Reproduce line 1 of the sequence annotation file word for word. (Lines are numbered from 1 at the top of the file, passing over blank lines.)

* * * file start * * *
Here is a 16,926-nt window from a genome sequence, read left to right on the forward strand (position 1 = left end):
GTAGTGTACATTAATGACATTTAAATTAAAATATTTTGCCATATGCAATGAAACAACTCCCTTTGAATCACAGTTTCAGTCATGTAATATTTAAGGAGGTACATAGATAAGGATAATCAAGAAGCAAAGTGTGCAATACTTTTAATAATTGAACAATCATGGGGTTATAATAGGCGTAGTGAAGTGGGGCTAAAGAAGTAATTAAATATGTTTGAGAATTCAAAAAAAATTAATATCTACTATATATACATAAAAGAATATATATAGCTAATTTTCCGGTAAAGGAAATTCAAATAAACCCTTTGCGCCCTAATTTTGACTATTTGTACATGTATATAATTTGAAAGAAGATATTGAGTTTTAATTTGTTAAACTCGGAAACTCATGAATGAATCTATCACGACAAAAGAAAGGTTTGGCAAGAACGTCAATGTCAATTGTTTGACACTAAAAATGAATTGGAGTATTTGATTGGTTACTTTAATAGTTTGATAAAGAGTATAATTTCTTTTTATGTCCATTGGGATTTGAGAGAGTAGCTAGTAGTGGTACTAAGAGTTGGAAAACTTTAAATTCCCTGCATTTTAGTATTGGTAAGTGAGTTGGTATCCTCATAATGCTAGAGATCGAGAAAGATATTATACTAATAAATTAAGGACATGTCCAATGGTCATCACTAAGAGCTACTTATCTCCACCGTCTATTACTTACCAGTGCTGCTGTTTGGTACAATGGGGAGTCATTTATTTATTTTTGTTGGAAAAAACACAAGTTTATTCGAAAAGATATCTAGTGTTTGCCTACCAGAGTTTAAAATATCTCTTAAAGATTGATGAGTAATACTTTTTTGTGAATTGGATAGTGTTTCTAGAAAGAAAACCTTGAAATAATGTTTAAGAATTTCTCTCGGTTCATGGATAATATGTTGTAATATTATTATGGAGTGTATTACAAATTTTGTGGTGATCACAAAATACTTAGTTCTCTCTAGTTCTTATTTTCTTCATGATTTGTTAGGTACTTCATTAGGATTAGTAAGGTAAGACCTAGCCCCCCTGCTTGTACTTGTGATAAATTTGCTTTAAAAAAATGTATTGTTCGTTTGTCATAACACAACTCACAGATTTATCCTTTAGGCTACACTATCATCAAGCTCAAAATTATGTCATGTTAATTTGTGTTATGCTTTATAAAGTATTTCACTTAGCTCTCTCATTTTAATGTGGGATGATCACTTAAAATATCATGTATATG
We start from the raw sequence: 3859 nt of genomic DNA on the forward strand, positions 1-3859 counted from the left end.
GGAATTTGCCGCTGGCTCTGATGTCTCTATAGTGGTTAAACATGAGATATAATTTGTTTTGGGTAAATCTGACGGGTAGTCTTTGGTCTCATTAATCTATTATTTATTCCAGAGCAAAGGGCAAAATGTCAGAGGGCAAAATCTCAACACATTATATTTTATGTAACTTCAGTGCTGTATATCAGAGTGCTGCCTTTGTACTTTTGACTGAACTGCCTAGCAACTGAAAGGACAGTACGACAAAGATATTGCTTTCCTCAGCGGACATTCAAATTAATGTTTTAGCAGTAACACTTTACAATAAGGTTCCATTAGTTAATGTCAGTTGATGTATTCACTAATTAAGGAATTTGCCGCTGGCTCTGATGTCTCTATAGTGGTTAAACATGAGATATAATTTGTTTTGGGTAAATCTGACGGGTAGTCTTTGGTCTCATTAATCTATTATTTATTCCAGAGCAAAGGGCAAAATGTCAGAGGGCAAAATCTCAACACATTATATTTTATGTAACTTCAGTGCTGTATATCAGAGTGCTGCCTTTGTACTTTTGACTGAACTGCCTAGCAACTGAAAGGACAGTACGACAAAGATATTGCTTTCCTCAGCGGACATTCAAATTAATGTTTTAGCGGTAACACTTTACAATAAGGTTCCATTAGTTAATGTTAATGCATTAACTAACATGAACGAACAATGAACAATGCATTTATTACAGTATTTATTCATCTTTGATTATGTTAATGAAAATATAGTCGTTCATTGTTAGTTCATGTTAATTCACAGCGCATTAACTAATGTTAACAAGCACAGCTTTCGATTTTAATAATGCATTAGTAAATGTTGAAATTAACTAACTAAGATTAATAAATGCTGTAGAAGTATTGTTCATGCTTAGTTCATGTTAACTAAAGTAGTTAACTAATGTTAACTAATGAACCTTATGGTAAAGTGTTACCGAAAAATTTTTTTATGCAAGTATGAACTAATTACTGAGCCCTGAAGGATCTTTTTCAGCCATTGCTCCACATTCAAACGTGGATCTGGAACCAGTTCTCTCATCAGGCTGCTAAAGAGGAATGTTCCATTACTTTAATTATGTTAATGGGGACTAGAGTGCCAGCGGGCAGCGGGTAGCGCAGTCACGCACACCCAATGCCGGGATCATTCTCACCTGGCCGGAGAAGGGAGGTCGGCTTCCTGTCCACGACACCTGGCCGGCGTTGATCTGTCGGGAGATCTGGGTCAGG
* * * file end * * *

Here is a 16,926-nt window from a genome sequence, read left to right on the forward strand (position 1 = left end):